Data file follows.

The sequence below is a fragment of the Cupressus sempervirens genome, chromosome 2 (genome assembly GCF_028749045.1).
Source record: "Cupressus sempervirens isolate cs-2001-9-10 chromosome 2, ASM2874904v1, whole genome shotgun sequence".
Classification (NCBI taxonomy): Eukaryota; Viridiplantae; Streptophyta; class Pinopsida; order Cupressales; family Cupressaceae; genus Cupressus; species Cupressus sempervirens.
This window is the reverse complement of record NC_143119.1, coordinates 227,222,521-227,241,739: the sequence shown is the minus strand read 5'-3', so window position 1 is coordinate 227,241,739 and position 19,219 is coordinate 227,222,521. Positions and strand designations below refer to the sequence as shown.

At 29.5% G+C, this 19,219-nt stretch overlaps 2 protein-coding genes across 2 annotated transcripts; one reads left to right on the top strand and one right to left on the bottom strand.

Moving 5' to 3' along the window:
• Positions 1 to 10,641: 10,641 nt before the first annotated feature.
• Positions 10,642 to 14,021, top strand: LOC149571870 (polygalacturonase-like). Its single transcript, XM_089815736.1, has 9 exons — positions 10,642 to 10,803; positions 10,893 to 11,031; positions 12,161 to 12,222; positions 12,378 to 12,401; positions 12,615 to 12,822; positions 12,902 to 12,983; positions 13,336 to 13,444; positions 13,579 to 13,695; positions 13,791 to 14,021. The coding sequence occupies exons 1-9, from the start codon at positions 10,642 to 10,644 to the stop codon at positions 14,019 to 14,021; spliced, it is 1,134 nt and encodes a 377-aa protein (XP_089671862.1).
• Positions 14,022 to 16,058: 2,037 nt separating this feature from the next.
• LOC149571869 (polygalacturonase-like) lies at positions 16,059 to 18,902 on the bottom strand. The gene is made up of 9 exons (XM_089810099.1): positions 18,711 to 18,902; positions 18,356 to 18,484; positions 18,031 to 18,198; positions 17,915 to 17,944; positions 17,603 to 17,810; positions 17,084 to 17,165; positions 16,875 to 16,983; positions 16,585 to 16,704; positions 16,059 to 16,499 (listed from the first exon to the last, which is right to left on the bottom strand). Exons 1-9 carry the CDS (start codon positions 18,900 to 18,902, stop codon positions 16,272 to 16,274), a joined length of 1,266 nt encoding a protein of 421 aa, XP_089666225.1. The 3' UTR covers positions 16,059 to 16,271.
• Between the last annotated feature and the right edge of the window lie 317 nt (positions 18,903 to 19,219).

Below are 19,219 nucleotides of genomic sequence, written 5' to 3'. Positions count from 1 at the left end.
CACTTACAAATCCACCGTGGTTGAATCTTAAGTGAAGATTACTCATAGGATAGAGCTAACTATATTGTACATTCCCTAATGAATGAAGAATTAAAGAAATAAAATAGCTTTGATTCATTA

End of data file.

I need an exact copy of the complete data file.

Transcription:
The sequence below is a fragment of the Cupressus sempervirens genome, chromosome 2 (genome assembly GCF_028749045.1).
Source record: "Cupressus sempervirens isolate cs-2001-9-10 chromosome 2, ASM2874904v1, whole genome shotgun sequence".
Classification (NCBI taxonomy): Eukaryota; Viridiplantae; Streptophyta; class Pinopsida; order Cupressales; family Cupressaceae; genus Cupressus; species Cupressus sempervirens.
This window is the reverse complement of record NC_143119.1, coordinates 227,222,521-227,241,739: the sequence shown is the minus strand read 5'-3', so window position 1 is coordinate 227,241,739 and position 19,219 is coordinate 227,222,521. Positions and strand designations below refer to the sequence as shown.

At 29.5% G+C, this 19,219-nt stretch overlaps 2 protein-coding genes across 2 annotated transcripts; one reads left to right on the top strand and one right to left on the bottom strand.

Moving 5' to 3' along the window:
• Positions 1 to 10,641: 10,641 nt before the first annotated feature.
• Positions 10,642 to 14,021, top strand: LOC149571870 (polygalacturonase-like). Its single transcript, XM_089815736.1, has 9 exons — positions 10,642 to 10,803; positions 10,893 to 11,031; positions 12,161 to 12,222; positions 12,378 to 12,401; positions 12,615 to 12,822; positions 12,902 to 12,983; positions 13,336 to 13,444; positions 13,579 to 13,695; positions 13,791 to 14,021. The coding sequence occupies exons 1-9, from the start codon at positions 10,642 to 10,644 to the stop codon at positions 14,019 to 14,021; spliced, it is 1,134 nt and encodes a 377-aa protein (XP_089671862.1).
• Positions 14,022 to 16,058: 2,037 nt separating this feature from the next.
• LOC149571869 (polygalacturonase-like) lies at positions 16,059 to 18,902 on the bottom strand. The gene is made up of 9 exons (XM_089810099.1): positions 18,711 to 18,902; positions 18,356 to 18,484; positions 18,031 to 18,198; positions 17,915 to 17,944; positions 17,603 to 17,810; positions 17,084 to 17,165; positions 16,875 to 16,983; positions 16,585 to 16,704; positions 16,059 to 16,499 (listed from the first exon to the last, which is right to left on the bottom strand). Exons 1-9 carry the CDS (start codon positions 18,900 to 18,902, stop codon positions 16,272 to 16,274), a joined length of 1,266 nt encoding a protein of 421 aa, XP_089666225.1. The 3' UTR covers positions 16,059 to 16,271.
• Between the last annotated feature and the right edge of the window lie 317 nt (positions 18,903 to 19,219).

Below are 19,219 nucleotides of genomic sequence, written 5' to 3'. Positions count from 1 at the left end.
CACTTACAAATCCACCGTGGTTGAATCTTAAGTGAAGATTACTCATAGGATAGAGCTAACTATATTGTACATTCCCTAATGAATGAAGAATTAAAGAAATAAAATAGCTTTGATTCATTA